The bainite structure in steel

Bainite is a steel structure that resembles highly tempered martensite. It forms from austenite by quenching from the austenite region in a salt bath between 250-550 ° C and it is kept there for some time. It is called bainitic hardening or isothermal hardening. Bainite consists of ferrite and cementite. Many dislocations (stacking errors) in bainite make it harder than ferrite and perlite, but less hard but tougher than martensite. The bainitic structure forms the basis for modern structural steels with high strength, good toughness and weldability and reasonable weather resistance without heat treatment of the product afterwards, which became possible only after recent modernization of the steel rolling mills. Bainite and martensite do not appear in the iron-carbon diagram because they are not stable and only come about through heat treatment.

The IT or TTT diagram

The TTT diagram of a low-alloyed breeding steel. Cool from A3 (austenite area). At cooling rate V1 martensite is formed (below 200ºC). At V2, perlite (above 600ºC) is mixed with martensite. V3 produces bainite (below 500ºC) mixed with perlite and martensite / Source: Dumontierc, Wikimedia Commons (CC BY-SA-3.0)
The IT diagram (Isothermal transformation diagram) or the TTT diagram (Time Temperature Transformation diagram) provides insight into the formation of the microstructures during the heat treatment of a steel grade. Each composition (alloy) has its own TTT diagram. The construction of the diagram occurs by rapid cooling from the austenite region to the temperature Ts at which the structure S forms. During rapid cooling to a lower temperature, the formation of the equilibrium structure perlite, which is based on diffusion of iron and carbon atoms, is suppressed. There is no time for the transformation to perlite. After the rapid cooling, the temperature is kept constant (hence isothermal) until the transformation of structure S has taken place, in order to subsequently cool the sample to room temperature. The structure no longer changes during cooling to room temperature because the mobility of the atoms is too low for transformations. This procedure is repeated dozens of times for different types of steel at different temperatures, thus creating an IT or TTT diagram of a steel type. Drawing up the IT diagram for a steel type that is given its desired properties by heat treatment is time-consuming and therefore relatively expensive. But these diagrams should be present in the steel data sheet that is given its optimum properties by heat treatment.
The course of the perlite formation according to the S curve with horizontally the time and vertically the perlite formation. Perlite formation occurs via diffusion of atoms during the transformation time / Source: Populus, Wikimedia Commons (CC BY-SA-3.0)
Simplified IT or (TTT) diagram for 2 steels. Here you can clearly see the influence of alloying elements P is perlite; B is bainite; M is martensite / Source: Metallos, Wikimedia Commons (GFDL)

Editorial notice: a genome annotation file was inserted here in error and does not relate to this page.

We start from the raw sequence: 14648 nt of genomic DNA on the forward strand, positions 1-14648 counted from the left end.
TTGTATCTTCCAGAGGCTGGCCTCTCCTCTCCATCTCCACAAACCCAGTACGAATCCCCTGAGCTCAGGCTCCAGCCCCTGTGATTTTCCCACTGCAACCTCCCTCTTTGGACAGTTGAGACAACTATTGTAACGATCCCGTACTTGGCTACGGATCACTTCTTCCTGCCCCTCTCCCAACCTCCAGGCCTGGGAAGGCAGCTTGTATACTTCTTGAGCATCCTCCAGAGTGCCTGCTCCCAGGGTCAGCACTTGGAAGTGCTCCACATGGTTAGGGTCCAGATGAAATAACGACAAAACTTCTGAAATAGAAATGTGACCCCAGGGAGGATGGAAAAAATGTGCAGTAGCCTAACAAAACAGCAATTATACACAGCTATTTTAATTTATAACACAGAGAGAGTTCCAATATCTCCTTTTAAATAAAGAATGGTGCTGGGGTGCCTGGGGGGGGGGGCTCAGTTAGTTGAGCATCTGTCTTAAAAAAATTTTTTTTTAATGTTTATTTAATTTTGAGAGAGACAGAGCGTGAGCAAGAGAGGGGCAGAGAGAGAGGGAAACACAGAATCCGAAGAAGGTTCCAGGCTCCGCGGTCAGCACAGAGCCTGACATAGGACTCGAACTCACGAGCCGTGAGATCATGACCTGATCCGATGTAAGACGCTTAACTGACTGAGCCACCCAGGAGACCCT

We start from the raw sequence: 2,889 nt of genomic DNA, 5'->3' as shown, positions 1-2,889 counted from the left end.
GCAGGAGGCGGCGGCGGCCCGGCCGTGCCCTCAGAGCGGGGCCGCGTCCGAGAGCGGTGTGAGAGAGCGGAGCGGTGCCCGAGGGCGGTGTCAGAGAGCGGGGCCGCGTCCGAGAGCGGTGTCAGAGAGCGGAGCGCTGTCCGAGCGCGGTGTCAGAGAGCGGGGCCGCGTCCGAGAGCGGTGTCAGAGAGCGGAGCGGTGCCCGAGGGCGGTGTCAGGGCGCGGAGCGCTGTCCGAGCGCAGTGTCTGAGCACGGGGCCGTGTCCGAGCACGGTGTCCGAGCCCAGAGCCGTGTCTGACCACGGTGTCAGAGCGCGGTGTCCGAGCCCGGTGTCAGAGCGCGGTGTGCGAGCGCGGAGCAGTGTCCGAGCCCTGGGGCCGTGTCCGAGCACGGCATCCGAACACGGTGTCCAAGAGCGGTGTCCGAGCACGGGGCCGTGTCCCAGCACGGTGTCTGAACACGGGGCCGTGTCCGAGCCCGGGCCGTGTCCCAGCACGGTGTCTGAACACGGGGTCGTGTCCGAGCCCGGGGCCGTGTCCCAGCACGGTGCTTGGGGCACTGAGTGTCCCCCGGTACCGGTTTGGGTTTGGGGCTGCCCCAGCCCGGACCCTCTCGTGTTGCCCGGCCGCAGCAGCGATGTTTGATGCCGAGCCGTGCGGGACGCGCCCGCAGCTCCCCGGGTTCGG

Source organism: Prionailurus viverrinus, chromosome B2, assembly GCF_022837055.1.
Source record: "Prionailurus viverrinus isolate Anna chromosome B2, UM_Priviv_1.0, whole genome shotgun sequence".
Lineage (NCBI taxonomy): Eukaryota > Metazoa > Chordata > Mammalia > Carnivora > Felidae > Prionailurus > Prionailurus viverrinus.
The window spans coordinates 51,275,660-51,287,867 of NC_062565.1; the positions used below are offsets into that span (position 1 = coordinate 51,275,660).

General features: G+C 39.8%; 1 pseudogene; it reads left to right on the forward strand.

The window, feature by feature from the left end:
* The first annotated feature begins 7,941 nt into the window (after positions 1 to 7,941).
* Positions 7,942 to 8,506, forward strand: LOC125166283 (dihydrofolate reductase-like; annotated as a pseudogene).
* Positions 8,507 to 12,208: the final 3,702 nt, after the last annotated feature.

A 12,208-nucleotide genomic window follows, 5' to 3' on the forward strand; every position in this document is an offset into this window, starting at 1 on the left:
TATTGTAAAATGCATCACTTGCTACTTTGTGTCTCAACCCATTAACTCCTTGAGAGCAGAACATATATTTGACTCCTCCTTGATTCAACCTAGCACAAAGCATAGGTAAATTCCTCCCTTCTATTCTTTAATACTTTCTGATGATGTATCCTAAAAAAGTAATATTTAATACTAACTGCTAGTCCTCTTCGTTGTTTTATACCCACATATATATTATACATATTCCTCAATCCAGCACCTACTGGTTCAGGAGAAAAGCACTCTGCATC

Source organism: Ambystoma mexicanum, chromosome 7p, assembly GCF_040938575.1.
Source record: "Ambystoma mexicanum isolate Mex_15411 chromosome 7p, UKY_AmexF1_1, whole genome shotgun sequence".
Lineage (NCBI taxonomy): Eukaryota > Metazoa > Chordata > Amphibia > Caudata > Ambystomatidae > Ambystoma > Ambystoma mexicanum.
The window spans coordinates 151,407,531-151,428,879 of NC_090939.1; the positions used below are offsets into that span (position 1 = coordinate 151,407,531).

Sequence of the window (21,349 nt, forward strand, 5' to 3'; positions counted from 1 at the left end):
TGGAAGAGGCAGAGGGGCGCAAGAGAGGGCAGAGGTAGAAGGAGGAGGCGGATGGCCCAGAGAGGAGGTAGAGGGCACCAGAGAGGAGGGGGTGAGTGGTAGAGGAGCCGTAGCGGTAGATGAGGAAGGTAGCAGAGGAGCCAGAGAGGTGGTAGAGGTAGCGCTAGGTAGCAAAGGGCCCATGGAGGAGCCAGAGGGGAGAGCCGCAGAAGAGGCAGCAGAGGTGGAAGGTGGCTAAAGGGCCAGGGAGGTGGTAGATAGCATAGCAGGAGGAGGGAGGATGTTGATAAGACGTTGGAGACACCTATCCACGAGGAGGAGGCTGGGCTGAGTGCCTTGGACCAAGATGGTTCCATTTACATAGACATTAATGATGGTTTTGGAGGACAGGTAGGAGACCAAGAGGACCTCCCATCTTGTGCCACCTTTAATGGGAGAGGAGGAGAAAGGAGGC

Continuous Cooling Transformation diagram (CCT), used for continuous cooling, which is often the case in practice. Depending on the cooling rate, mixing structures of Ferrite, perlite, bainite, martensite and residual austenite are created / Source: Slinky Puppet, Wikimedia Commons (CC BY-3.0)
Part of the iron-carbon diagram with the equilibrium structures ferrite, perlite and cementite. These structures are formed at high temperatures during cooling from the austenite. The formation takes time because they are created by diffusion of atoms. With rapid cooling, the transformation time is insufficient and hardening structures such as bainite and martensite are created / Source: Cdang, Wikimedia Commons (CC BY-SA-3.0)

The emergence of the perlite, bainite and martensite structure

The mechanical properties such as the hardness of the bainitic structure lie between those of perlite and martensite. The treatment of bainite cannot be seen in isolation from perlite and martensite, there will also be bainitic steel areas where perlite, martensite and residual austenite will differ due to local internal stresses and temperatures. The bainite structure has been requested because it has good mechanical properties. The properties of bainite can be compared to those of refined steel, but without additional heat treatment. The bainite structure is already realized during rolling in the steel plant.
Bainite is formed by rapid cooling while avoiding the perlite area. The bainite formation temperature is kept constant (isothermal cure) between 250 ° C and 550 ° C, depending on what is desired, high or low bainite. High bainite is heating between approximately 400ºC and 550 ° C and low bainite between approximately 250ºC and 400 ° C. The hardness of bainite varies from around Rc 40 for high bainite to around Rc 60 for low bainite. For comparison, the hardness of Martensiet is around Rc 65.